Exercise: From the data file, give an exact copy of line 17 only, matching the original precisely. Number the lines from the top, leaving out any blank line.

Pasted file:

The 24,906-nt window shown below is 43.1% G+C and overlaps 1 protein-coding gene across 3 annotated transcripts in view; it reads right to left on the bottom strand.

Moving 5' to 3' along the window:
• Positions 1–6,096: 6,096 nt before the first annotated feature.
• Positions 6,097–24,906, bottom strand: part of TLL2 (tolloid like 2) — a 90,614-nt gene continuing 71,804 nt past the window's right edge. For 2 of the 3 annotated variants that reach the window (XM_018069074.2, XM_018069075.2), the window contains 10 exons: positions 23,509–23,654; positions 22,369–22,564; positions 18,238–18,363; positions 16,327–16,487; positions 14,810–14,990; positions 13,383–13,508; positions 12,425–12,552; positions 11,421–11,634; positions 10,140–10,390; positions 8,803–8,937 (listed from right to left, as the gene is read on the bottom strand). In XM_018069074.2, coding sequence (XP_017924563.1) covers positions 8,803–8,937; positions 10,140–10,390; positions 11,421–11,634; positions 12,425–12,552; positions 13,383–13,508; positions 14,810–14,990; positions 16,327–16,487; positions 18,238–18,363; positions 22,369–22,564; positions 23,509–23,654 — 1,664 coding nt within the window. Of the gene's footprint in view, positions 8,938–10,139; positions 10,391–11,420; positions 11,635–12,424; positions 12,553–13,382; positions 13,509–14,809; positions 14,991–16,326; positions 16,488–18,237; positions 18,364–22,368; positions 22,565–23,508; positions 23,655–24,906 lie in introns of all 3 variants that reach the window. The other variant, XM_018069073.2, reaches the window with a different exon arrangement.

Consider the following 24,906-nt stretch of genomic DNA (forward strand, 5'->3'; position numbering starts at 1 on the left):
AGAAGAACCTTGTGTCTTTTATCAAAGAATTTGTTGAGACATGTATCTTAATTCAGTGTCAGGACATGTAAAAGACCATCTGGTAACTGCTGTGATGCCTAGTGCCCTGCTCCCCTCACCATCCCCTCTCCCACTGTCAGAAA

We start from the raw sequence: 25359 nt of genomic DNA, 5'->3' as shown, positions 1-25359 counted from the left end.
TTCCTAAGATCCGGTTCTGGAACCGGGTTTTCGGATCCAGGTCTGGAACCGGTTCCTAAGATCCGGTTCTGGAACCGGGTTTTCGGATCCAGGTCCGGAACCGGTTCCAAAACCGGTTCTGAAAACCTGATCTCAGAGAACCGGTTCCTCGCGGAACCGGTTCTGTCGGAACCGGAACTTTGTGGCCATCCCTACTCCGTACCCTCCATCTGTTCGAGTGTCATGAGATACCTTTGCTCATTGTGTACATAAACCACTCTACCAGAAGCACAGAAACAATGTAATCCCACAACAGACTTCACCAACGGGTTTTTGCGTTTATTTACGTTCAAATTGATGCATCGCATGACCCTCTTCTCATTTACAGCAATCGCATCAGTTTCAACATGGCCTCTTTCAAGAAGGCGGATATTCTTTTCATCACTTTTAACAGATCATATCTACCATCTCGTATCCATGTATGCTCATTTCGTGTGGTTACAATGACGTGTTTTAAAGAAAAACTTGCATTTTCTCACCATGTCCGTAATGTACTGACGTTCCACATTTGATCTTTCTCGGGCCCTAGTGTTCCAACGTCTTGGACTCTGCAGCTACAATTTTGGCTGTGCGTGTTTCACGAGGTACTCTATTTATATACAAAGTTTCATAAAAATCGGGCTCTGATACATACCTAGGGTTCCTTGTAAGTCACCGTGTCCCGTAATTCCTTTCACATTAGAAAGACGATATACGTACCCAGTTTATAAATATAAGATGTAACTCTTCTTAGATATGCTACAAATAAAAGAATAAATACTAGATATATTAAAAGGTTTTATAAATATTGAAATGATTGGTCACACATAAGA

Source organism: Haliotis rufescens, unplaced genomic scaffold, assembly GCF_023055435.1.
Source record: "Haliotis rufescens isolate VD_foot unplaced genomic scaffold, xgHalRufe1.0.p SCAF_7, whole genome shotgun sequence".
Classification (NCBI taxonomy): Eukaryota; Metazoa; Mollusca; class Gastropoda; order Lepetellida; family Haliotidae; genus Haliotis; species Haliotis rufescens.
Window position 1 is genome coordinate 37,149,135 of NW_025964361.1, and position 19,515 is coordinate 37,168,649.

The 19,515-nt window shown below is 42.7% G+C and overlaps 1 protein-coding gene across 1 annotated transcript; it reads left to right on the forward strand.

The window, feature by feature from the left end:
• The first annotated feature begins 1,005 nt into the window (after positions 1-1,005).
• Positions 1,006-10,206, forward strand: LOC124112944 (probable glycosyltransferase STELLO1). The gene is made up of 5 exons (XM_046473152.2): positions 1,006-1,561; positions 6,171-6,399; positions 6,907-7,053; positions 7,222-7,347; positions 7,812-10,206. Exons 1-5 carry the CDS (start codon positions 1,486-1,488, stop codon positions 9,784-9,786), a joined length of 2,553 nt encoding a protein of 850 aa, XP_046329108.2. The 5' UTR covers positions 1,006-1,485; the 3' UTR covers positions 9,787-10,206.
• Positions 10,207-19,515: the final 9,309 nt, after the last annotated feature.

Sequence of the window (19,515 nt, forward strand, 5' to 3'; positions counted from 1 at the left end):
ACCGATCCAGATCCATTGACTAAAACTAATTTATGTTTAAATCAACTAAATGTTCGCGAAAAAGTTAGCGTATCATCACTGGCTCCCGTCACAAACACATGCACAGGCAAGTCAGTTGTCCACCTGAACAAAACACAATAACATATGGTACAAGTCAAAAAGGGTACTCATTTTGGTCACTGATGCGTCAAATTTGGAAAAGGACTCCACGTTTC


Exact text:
• Positions 10,207-19,515: the final 9,309 nt, after the last annotated feature.